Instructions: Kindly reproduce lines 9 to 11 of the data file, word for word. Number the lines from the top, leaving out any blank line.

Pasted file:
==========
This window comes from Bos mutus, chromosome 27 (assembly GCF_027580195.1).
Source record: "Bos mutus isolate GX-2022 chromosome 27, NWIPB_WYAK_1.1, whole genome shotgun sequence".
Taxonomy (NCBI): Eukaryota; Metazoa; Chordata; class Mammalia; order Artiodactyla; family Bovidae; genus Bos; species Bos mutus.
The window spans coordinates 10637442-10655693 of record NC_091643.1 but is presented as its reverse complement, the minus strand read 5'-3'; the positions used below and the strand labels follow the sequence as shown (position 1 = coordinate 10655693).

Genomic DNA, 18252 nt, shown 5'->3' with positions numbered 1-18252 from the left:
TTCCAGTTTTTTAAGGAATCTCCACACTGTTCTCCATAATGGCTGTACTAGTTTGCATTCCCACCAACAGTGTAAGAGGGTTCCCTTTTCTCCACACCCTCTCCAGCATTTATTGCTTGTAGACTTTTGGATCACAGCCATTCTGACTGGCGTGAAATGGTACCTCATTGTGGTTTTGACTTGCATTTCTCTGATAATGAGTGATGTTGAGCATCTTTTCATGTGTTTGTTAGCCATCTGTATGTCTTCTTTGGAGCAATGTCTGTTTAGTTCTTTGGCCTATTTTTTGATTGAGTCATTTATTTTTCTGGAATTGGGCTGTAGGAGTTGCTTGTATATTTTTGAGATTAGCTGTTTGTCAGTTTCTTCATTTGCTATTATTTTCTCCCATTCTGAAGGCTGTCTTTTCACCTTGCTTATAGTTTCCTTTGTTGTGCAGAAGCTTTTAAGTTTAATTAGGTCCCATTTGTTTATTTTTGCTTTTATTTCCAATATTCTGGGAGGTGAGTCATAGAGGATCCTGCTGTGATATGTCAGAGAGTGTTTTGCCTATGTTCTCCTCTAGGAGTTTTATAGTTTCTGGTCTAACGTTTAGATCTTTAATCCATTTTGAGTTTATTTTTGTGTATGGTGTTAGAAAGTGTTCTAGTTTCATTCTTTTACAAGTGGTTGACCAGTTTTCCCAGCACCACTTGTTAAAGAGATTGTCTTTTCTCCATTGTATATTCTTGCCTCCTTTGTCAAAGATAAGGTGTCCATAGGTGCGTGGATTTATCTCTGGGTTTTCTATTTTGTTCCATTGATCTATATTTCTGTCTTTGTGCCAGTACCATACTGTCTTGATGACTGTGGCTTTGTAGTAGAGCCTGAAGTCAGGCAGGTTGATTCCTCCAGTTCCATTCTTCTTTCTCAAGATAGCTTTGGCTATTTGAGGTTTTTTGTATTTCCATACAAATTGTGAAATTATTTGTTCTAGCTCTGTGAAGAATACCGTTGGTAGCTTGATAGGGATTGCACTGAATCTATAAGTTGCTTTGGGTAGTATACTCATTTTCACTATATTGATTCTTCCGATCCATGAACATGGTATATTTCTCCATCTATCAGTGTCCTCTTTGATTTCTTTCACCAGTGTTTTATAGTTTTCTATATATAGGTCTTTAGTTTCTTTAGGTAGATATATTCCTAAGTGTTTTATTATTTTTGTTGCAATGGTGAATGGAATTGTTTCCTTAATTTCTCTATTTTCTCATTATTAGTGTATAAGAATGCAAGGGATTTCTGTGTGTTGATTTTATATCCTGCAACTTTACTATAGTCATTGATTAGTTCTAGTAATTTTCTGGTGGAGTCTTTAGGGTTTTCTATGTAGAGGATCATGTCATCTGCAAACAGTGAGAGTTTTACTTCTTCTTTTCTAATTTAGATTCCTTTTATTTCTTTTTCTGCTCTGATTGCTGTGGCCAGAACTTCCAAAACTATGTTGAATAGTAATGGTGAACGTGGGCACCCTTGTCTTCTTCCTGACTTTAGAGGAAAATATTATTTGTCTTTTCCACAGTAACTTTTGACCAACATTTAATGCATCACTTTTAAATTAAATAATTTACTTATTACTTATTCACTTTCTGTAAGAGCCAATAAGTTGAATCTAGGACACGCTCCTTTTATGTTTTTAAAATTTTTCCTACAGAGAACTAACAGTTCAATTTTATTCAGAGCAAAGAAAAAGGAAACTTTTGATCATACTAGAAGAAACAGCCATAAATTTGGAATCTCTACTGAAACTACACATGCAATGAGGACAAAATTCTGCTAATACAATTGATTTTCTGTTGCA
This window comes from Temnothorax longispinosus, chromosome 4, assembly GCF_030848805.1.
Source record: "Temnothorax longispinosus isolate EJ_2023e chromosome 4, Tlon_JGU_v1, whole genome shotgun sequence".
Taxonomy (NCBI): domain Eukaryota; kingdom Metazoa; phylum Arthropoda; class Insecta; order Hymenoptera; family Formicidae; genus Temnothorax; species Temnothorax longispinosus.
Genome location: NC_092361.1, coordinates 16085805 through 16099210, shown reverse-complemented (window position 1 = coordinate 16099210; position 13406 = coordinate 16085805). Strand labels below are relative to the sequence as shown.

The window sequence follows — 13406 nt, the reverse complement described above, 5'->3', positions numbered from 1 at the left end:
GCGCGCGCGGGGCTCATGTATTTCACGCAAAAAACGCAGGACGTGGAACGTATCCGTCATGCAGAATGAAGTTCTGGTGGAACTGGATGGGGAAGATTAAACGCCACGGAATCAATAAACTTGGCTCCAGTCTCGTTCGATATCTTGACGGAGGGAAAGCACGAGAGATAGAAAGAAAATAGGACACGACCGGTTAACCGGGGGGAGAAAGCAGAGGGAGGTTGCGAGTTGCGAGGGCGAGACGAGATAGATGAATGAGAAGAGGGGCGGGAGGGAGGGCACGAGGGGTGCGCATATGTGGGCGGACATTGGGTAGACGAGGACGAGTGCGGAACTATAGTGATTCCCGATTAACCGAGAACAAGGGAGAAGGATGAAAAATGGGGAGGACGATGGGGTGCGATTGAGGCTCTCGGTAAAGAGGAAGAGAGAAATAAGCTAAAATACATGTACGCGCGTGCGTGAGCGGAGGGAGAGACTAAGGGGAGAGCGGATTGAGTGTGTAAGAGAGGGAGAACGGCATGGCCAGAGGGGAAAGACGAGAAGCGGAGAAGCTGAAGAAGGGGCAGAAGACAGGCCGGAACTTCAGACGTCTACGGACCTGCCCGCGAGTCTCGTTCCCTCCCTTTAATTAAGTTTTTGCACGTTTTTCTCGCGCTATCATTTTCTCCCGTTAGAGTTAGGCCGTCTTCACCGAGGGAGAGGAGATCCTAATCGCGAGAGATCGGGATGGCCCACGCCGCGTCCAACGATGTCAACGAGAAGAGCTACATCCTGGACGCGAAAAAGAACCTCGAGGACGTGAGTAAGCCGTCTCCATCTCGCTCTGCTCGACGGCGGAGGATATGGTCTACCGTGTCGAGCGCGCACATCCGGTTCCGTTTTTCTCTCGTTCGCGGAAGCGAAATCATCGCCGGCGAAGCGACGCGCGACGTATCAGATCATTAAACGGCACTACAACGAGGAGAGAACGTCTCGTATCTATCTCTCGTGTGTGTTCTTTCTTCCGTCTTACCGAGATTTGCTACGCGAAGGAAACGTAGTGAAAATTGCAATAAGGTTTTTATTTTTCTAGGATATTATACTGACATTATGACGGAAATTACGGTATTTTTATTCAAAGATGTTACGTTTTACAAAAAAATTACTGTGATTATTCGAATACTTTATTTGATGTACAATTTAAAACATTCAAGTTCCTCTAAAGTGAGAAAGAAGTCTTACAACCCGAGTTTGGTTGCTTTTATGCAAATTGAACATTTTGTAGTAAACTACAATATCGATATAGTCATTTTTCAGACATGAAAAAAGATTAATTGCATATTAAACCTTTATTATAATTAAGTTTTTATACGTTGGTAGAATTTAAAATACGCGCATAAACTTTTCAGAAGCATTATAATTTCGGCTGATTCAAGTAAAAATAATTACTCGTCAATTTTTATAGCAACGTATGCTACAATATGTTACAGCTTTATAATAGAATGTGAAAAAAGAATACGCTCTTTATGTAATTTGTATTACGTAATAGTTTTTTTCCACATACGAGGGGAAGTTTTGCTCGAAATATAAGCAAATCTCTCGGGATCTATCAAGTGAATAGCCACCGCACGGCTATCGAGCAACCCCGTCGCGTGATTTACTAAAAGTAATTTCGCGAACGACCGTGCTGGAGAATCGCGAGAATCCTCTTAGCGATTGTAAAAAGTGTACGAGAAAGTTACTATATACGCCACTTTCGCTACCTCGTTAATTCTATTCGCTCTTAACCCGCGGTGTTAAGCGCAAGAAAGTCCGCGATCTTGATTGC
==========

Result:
Taxonomy (NCBI): domain Eukaryota; kingdom Metazoa; phylum Arthropoda; class Insecta; order Hymenoptera; family Formicidae; genus Temnothorax; species Temnothorax longispinosus.
Genome location: NC_092361.1, coordinates 16085805 through 16099210, shown reverse-complemented (window position 1 = coordinate 16099210; position 13406 = coordinate 16085805). Strand labels below are relative to the sequence as shown.

The window sequence follows — 13406 nt, the reverse complement described above, 5'->3', positions numbered from 1 at the left end: